I can’t think of anyone I know, me included, who isn’t going through bouts of fear and other difficult emotions the days. This can get pretty intense and draining. And as you may have noticed, the more we try to ignore or avoid our dark emotions, the more they clamor for our attention. They’re just like a group of unruly children!
Once these we’ve accepted these dark emotions and helped them to settle down (which may take a while) we can shift our focus to emotions that provide an antidote to their negative effects.
Seven Antidotes to Fear and Other Dark Emotions
Fear and dark emotions aren’t poisons.They are useful in alerting us to potential threat and harm, or in pointing out that there’s something from our past that needs to be addressed.
But when dark emotions intensify and dominate, as they tend to do if we try to ignore them or push them away, they can have negative effects. We’re unable to do our best thinking, and can suffer emotional and physical harm over time.
After welcoming, accepting and soothing those emotions, we can shift our focus from them to positive emotions. These emotions can move us from of a dark place to one where we feel freed, energized and uplifted.*
The heart-centered members of the Keys to Change Community, recently ”prescribed” seven emotions that can serve as antidotes to the negative impacts of fear and other dark emotions.
Here they are, along with my directions for using their prescription. Enjoy this healing and insightful process!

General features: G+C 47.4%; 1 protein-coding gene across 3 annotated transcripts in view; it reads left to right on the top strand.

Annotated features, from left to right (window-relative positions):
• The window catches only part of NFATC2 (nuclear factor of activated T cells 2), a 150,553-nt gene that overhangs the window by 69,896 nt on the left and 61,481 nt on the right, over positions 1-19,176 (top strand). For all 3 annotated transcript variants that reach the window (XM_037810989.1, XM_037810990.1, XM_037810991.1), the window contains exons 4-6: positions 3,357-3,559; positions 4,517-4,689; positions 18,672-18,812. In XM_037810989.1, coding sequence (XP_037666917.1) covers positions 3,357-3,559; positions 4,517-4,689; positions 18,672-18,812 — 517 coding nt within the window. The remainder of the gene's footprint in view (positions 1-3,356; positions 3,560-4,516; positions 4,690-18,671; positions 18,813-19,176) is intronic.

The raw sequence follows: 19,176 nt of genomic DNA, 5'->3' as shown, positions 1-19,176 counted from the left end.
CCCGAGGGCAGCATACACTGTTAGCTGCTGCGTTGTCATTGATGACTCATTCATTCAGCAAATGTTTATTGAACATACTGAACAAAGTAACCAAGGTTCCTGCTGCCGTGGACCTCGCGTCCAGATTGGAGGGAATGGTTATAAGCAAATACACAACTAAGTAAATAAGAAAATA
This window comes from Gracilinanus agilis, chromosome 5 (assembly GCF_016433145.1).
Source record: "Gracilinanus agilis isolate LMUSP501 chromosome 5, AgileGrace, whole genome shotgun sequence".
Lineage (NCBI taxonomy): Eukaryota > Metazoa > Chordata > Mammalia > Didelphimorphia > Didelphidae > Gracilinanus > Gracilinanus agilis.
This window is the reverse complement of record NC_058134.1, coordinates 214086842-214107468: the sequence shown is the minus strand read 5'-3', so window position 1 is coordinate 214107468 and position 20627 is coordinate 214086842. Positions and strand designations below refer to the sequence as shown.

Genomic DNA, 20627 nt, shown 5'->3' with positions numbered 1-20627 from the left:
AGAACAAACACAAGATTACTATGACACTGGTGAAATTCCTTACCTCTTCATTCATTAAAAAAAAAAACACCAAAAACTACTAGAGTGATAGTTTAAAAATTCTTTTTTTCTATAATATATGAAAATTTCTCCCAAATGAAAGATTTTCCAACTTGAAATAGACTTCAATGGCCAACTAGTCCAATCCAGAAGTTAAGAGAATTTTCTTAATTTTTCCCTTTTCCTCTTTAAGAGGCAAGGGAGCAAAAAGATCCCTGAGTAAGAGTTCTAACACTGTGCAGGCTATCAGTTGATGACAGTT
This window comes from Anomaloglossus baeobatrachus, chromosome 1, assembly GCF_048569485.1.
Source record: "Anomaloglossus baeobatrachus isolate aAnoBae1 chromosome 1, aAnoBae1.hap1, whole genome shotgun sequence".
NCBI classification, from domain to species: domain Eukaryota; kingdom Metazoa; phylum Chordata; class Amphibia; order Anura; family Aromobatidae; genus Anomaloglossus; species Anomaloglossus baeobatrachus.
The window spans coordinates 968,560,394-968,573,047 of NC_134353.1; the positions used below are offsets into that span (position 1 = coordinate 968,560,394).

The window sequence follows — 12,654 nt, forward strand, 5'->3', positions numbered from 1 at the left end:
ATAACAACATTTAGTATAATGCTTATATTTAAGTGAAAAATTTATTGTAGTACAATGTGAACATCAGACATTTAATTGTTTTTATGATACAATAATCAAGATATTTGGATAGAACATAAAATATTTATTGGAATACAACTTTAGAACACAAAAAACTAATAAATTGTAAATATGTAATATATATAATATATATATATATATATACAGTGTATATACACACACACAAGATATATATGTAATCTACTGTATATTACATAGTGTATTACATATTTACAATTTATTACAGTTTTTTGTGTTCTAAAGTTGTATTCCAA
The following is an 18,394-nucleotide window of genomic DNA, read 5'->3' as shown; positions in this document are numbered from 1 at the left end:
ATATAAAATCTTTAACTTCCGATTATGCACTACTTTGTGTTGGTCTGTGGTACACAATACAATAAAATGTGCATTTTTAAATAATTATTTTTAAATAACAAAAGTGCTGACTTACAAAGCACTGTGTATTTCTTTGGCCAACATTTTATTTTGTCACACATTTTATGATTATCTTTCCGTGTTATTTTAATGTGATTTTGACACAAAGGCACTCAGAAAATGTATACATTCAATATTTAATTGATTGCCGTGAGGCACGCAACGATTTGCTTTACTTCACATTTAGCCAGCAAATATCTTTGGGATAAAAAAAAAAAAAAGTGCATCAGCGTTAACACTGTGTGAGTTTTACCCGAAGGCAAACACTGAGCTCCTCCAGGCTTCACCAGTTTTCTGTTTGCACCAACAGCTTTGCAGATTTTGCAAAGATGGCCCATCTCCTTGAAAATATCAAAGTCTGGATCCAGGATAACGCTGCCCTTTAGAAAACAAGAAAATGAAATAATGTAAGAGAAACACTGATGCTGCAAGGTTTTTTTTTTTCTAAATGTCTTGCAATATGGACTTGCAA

1. Start by choosing the “antidote” you feel most drawn to today.
2. Holding in mind the word you chose, use the Six A’s of Mindful Writing** below to guide you. You might be writing about things you notice in the external landscape – the sights, sounds, smells or textures in your surroundings. Or your might notice and describe, honestly and deeply your internal landscape — your innermost thoughts and feelings. In fact, you can do both! You’ll be keeping your writing private, so you don’t need to slow yourself down to try to fix spelling or grammar errors, or to make everything flow perfectly. Write a sentence, a paragraph or more for each of the “A’s”. Spend up to 5 minutes (or more if you wish) on each prompt.
- I am aware of _____________________
- I pay attention to__________________
- I accept that _____________________
- I have affection for________________
- I appreciate ______________________
- I affirm that ______________________
3. After you’re done, read what you wrote and reflect on what you notice. Do you notice any themes? What do these themes suggest to you? Did any insights surface? How do you feel now, compared to how you felt before you wrote.
4. Repeat as desired.
*Positive emotions can have negative effects if we’re use them as a way to avoid facing our dark emotions. And unfounded optimism, as one example, can have negative effects. It can lead us to being overly optimistic or even to missing signs of risk or danger.
**From the expressive writing curriculum I facilitate, Transform Your Health: Write to Heal. This evidence-based curriculum, written by John Evans, consists of six progressive forms of writing that promote resilience and well-being. It’s designed to help you move forward from past distressing or traumatic events, by finding meaning in them and by strengthening self-compassion, forgiveness, creativity, and confidence.
Miriam Greenspan (2004) Healing Through Dark Emotions. Boston: Shambhala